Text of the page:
The Age from Melbourne, Victoria, Australia on December 24, 2000 · Page 3
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The Age from Melbourne, Victoria, Australia · Page 3

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Melbourne, Victoria, Australia
Issue Date:
Sunday, December 24, 2000
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Page 3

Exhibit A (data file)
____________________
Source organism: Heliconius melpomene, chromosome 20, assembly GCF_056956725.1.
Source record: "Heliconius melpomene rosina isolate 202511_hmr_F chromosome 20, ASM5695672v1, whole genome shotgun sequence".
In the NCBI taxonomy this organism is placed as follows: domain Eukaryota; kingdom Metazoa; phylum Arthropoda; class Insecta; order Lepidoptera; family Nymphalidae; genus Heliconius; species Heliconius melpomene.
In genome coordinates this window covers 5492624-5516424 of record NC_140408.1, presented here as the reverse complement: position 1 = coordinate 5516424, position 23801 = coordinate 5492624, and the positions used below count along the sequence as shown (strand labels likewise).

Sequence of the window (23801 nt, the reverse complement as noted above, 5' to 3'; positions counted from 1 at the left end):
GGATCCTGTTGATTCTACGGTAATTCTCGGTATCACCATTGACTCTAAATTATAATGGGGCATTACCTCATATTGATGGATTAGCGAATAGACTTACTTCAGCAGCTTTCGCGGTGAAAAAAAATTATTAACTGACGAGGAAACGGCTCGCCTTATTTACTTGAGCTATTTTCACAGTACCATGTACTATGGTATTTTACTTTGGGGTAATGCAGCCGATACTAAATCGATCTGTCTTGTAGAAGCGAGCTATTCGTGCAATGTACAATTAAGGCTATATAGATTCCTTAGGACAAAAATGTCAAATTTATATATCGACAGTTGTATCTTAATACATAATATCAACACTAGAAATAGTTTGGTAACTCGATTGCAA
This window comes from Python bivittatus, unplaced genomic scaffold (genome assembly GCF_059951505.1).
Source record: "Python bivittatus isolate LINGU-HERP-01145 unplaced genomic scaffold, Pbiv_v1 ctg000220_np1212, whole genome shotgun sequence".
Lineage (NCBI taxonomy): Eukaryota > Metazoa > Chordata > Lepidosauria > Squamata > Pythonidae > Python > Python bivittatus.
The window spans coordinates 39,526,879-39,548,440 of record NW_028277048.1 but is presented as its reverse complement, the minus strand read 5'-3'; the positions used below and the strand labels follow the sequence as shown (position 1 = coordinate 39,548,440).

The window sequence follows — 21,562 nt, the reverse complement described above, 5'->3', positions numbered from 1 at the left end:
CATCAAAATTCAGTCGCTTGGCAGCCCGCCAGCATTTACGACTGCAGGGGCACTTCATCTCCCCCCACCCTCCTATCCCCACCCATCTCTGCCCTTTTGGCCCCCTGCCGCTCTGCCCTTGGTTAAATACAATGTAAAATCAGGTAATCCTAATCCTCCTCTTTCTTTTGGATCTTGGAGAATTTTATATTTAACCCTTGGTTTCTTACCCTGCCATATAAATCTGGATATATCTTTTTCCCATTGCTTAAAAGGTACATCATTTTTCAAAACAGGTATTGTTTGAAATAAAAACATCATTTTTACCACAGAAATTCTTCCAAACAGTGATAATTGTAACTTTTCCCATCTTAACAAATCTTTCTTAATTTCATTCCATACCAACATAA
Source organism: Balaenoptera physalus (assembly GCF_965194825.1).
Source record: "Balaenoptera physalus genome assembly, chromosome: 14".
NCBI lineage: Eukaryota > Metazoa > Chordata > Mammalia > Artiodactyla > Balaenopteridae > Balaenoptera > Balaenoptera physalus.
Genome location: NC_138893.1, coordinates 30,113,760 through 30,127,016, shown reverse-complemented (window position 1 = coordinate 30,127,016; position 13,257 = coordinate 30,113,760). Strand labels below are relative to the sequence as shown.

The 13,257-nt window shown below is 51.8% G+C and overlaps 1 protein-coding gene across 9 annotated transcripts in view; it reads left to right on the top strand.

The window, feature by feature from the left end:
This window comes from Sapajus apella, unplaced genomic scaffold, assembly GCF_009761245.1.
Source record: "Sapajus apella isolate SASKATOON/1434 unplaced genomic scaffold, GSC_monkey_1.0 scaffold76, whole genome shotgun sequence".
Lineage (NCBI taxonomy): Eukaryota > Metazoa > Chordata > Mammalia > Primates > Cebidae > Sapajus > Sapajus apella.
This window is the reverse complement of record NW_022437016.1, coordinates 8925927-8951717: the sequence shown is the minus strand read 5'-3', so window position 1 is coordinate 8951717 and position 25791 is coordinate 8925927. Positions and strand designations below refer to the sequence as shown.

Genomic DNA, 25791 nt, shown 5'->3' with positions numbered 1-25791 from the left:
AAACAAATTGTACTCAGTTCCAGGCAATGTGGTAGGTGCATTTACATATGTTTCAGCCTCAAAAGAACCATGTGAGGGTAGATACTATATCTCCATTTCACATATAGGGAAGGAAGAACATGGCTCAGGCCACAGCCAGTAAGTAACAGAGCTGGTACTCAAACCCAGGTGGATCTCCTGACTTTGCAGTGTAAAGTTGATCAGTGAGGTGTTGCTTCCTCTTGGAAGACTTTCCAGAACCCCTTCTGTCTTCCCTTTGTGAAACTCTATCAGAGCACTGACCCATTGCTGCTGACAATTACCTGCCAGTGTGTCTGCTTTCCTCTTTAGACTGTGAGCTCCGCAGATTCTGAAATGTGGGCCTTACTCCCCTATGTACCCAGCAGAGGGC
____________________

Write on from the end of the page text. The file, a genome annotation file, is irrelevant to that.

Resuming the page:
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THE SUNDAY AGE InJIhAA'Q 3 December 2.4 im 2000 ; ;t l . j JOj, V V O m J OUR NEW HCG Not the members! By JAMES CHESSELL Ambitious $400 million plans to redevelop the Melbourne Cricket Ground may be disrupted by a National Trust bid to register the members' pavilion as a heritage building. The trust, frustrated by its exclusion from plans to redevelop the northern side of the MGG, is considering registering, the pavilion, including the historic Long Room, with Heritage Victoria as part of a campaign against the redevelopment plan revealed on Friday by the MCG Trust and the Melbourne Cricket Club. The trust, which claims to have seen plans in September that did not include demolition of the members' stand and Long Room, is Sometimes, you jftifj There are still members who can recall the Bodyline series. Rocky ride for theft victim, 70 A 70-year-old woman clung to the bonnet of a car as she tried to stop thieves driving off with her handbag, police said yesterday. The woman, of Brighton, was .attacked on the way to a Brighton supermarket about 1 0.40am. She put up a struggle but was overpowered. The attacker snatched her handbag and jumped into a small, cream hatchback car that had pulled up alongside. The victim threw herself on to the bonnet to try to stop it driving off. The woman was taken to Sandringham Hospital and treated for shock and injuries to the head, arms and shoulders. Police said the car was an older model. The attacker was in her 30s and had a red pony-tail. ,'. Anyone with information should call CrimeStoppers on 1800 333 000. AAP $ a way of ie. '4 MelbournjS'36i5 Lonsdale Street McWh1535 Wpitehdrse Road I Hawthorn 644 Glenferrie Road ,iV ;! '' i Phone 0 I SNOWGUM Threatened: The MCG members stand could be knocked down. angered by its exclusion from the consultative process. Trust officials said they would not rule out a protest during the Boxing Day Test match, similar to the 1997 "hands off our gallery campaign" rallies. Although the trust has given the Sunday roasts, and the Long Room at the MCC, are here to stay, says David Austin. Remember that hearty epicurean experience that sustained the British Empire the Sunday lunchtime roast? Beef, lamb or pork (with crackling), served with crisp baked potatoes, pumpkin and peas, all as , nourishing and uplifting as watching an England batsman skittled by a fizzing googly? Like the six o'clock swill, bank tellers and tram conductors, and Bradmanesque wool prices, the roast may seem to belong to a bygone era. , , But all is not lost. At one of Melbourne's oldest and most loved institutions, the roast lunch or djnner is still inviolate. Welcome to New look By JOHN SILVESTER Victoria Police are set to lease two new twin-engine helicopters valued at $20 million as part of a major overhaul of the privatised air wing. The Kurocopter Dauphin 365 N3 helicopters will replace two older models, including the original Police Air 491 used in Victoria for the past 21 years. The second helicopter likely to be replaced is a Dauphin bought second-hand in 1986 and previously owned by Romanian dictator Nicolae Ceaucescu. , One of the new helicopters will be equipped as Victoria's air ambulance -i- although it will be flown by police pilots. The helicopters will be bought by CHC Helicopters (Australia), who run the privatised air wing, and leased back to police on a standard lease believed to cost $16,000 a day BOXING DA CLEARANCE 10-50OFF EVERYTHING IN STORE ' , , SALE STARTS WED 27TH DEC i : Sale:Ends Sun 31st Dec (Metro) ,i Sat 3Qth Dec (Country) Melbourne j& Geelong stores open Boxins Day ' Moorabbln 880 Nepean Hwy Malvern 200 Glenferrie Road 1 Geelong Ballarat Bendlgo 96701177 entire members' stand a' "state listing", the decision carries no legal weight. A building must be registered with the Victorian Heritage Register to be officially considered a heritage site. According to National Trust chairman Randall Bell, the decision to bulldoze the members' stand was rushed and did not reflect public sentiment. On Friday, MCC president Bruce Church said 75 per cent of members supported the proposal. "I question the level of support quoted by the MCC," Mr Randall said yesterday. "The stand, and the Long Room in particular, have so many stories to tell. There are a lot of fantastic memories that go with the stand. " - raiaxi need a change to keep a tradition the Long Room (circa early 1920s), the heartland of the MCC pavilion where on regular match days football and cricket staff keep up a steady flow of wholesome roasts. Some make special pilgrimages to eat in the Long Room, nostalgia and good talk often taking precedence over the action in the arena. But members, male and female, need not fear for the future. When, or if, the northern section of the MCG is rebuilt, the Long Room, in the words of MCC president Bruce Church, will be replicated as far as possible same clubby atmosphere with couches, bar, memorabilia, portraits of past presidents and a lot more space for diners than can be catered for now. Of course, there will be roast beef with Yorkshire pud and lashings of horseradish, as well as other cuisine for which Melbourne has become noted. In the 1960s and before then, it for police while on the ground. Extra fees will be charged based on flying hours. CHC Helicopters managing director Ian McBenth said the first new helicopter would be delivered in April to undergo a two-month refit to police specifications. The second would arrive in September. The new helicopters were more powerful, safer, faster and quieter. They would have a working life of between 20 and 25 years and one of the older Dauphins would be kept as a back-up. Chief Commissioner Neil Comrie said the new helicopters would be capable of carrying more medical and emergency equipment. "Over the years police at the air wing have saved countless lives and assisted in hundreds of rescues. The new helicopters will help provide a better service, especially in regional Victoria," he said. Rainbird Waterproof Jackets Snowgum Glenelg Polartec Fleece Pullover was '105 Selected Royal Robbins Travel Clothing AKU Colorado Suede Boots ITALIAN' MADE The trust steps in "Victorians are different, Victorians actually appreciate and cherish their history." Under the plan, more than half of the stadium would be rebuilt in time for the 2006 Commonwealth Games. The building work will disrupt up to four AFL Grand Finals and reduce the stadium's capacity to about 70,000. It would begin in 2002 and end in 2005. Premier Steve Bracks and MCG management have maintained the MCG's heritage value comes from the matches and public, not the buildings. But Mr Bell yesterday dismissed this view, and described proposals to replicate the Long Room in the new stand as an improper way to preserve the heritage of the mem was the height of discourtesy for young members to take block on the plush leather couches. They were reserved for the sagacious members of long standing who could recall at length the time that Hobbs and Sutcliffe put on 283 for England's first wicket against Australia in 1924-25. :' When Bradman was bowled for a duck by Bill Bowes (he made 103 not out in the second innings) during the infamous Bodyline series in 1932-33, and the famous occasion in 1951-52 when Doug Ring and Bill Johnston from Richmond cricket club put on 38 for the last wicket to give Australia a one-wicket win over the West Indies. Then there was Gabbo's long run in the 1964 Grand Final that almost sealed victory for Collingwood, and Jezza's soaring mark in the '70s. The Long Room went into recess during World War II, when American and Australian forces occupied the MCG. Legend has it that many an chopper wing bers' inner sanctum. "As soon as you take the real thing away and replace it or put it somewhere else, there is no comparison. Heritage is about authenticity, and replication will undermine that," he said. Mr Church has tried to list the playing arena but not the stands with Heritage Victoria. The National Trust's move to nominate the whole stand would take this one step further and, if successful, could hamper the redevelopment. While acknowledging the need for an upgrade of the stand, which a recent study found did not meet the standards of other competition stadiums, Mr Bell said more consultation was needed. "The trust is not in the way of progress but that doesn't mean expediency should win out. We don't like to be in officers' roast dinner was held in the Long Room while the servicemen on the oval tucked into bully beef. If it is possible to have a religious experience away from the House of God, it is the day a young member tip-toes diffidently into the Long Room for the first time, terrified of spilling roast lamb into the lap of the oldest member. Sir Robert Menzies described Lord's as the "Cathedral of Cricket". It is no coincidence that the Long Room at the MCC was modelled on the one at Lord's. Sir Robert, a regular at the MCC during Tests, and when Carlton was playing, regarded the MCG as Melbourne's sporting cadiedral. He often had lunch in the committee dining room, to the left of the Long Room. On the right of the Long Room is a special area for those who have been members of the club for 50 years and more. One transition that went without a AGENDA 2, 3: Drug busts, disasters and dragnets, Daphne has done it all 00 EnergyAustralia- Generous Monroe BT Financial Group mmm MCi'I 10 MELBOURNE ' An Initiative of the City of Melbourne. campaign mode but you need to get all the decision makers around the table to start with and then you don't have a fight when the announcement comes out," he said. The proposal was defended by historian Keith Dunstan, an MCC member for the past 55 years. He argued that it was the sporting memorabilia, photographs and art work that gave the Long Room its historic significance. The items will be moved to a new museum under the proposal. "The Melbourne Cricket Ground has a long history of being fairly ruthless with its old clubhouses. But if they want to keep pace with other stadiums they have to do this," he said. ' HANHtfK W Not Long for this world? Tour guide Colin Bull in the MCG members' pavilion. Picture: JACK ATLEY hitch, so to speak, was the admittance of women to the pavilion and Long Room in 1983. Sometimes, however, the interpretation of dress codes got out of hand. At lunchtime one day a young woman, before being allowed to enter the Long Room, was asked to remove her elegant Italian leather coat. Its sin was that it had a zipper. "Imagine if I was wearing something inappropriate underneath," she said. Fortunately, she was a picture of Long Room fashion twin set, pearls and tartan skirt. Men, of course, are obliged to wear a jacket and tie. Mr Church, a realist and traditionalist, says the MCC "will bend over backwards, after considerable consultation with the members, to retain the heritage of the Long Room and everything it represents". Not forgetting roast beef with a little pork crackling, much favored by many members, some not so old. "Christmas wouldn't be Christmas without you guys." Cisco Systems COLGATE-PALMOLIVE Microsort (CfeMpower Australia Ptimnoirtn AUSTRALIA The Smith Family would like to thank everyone who has been a part of our family this year. Especially our generous corporate donors who have helped our programs. In the words of one of the Australian children we support: "Christmas wouldn't be Christmas if you guys didn't help." To all donors, sponsors and volunteers, we say thanks for being so generous with your money, time and experience in 2000. We wish you all a very merry Christmas and a healthy and happy New Year. MorriB & Partners S1329 Australian alert over mad cow disease By BRENDAN NICHOLSON Australian health officials are monitoring the growth of BSE, or mad cow disease, after the World Health Organisation yesterday warned it may have spread beyond Europe and could be a global problem. WHO fears that the brain-destroying infection may have spread before European governments began taking measures to stop the sale of suspect meat and animal feed. Concern over BSE has sparked consumer panic in France, prompting the government to ban meat and bone-meal feed, take T-bone steaks off restaurant menus and institute a program of health tests for cattle. The European Union reacted to the growing anxiety earlier this month by ordering a blanket six-month ban on meat and bone meal in all animal feed, and calling for tests on all cattle older than 30 months from next July. The European Commission has threatened to ban some German sausages because of fears they may be contaminated. So far, all known cases have been reported in Europe, but WHO officials in Geneva said they were concerned that BSE-infected meat in animal feed may have been sold around the world. Spokesmen for Health Minister Michael Wooldridge and Agriculture Minister Warren Truss said they believed strict controls on the importation of meat products introduced several years ago made Australia a very low-risk area. Mr Wooldridge's spokesman said health authorities were maintaining a close watch on the. situation in Europe but did not believe there was need for further action at this stage. He said Australia imported a minuscule amount of beef from Europe. A WHO spokesman told the BBC that there was, so far, no proof of any cases outside Europe. But if BSE were to take hold in developing countries, the social and economic consequences would be devastating, the official said. The UK has by far the biggest number of cases in Europe, but BSE has also struck in France, Ireland, Portugal and Germany. Eighty-seven UK citizens have died from the brain-wasting human form of the disease, variant Creutzfeldt-Jakob disease (vC)D), and the UK has spent billions of dollars trying to contain it. Prosecutors in Paris are investigating whether UK and French ministers could be charged with manslaughter over deaths linked to BSE. In October, a British inquiry was told successive government ministers repeatedly misled the public about the dangers to humans. The families of two French victims of vCJD want manslaughter charges brought against British officials for allowing the export of suspect animal feed after banning it at home in 1989 and against French officials ' for not stopping it. In the UK, there was a 10-year gap between the disease first surfacing and the export ban on its beef imposed in 1996. In their writ, the French families said Britain bore a heavy responsibility for "authorising the mass export of animal meal, which they recognise as being the main source of contamination". (sso) Mbil Australia Campaign invent MhZUJ iiiMfifJ everyone's family MEA A3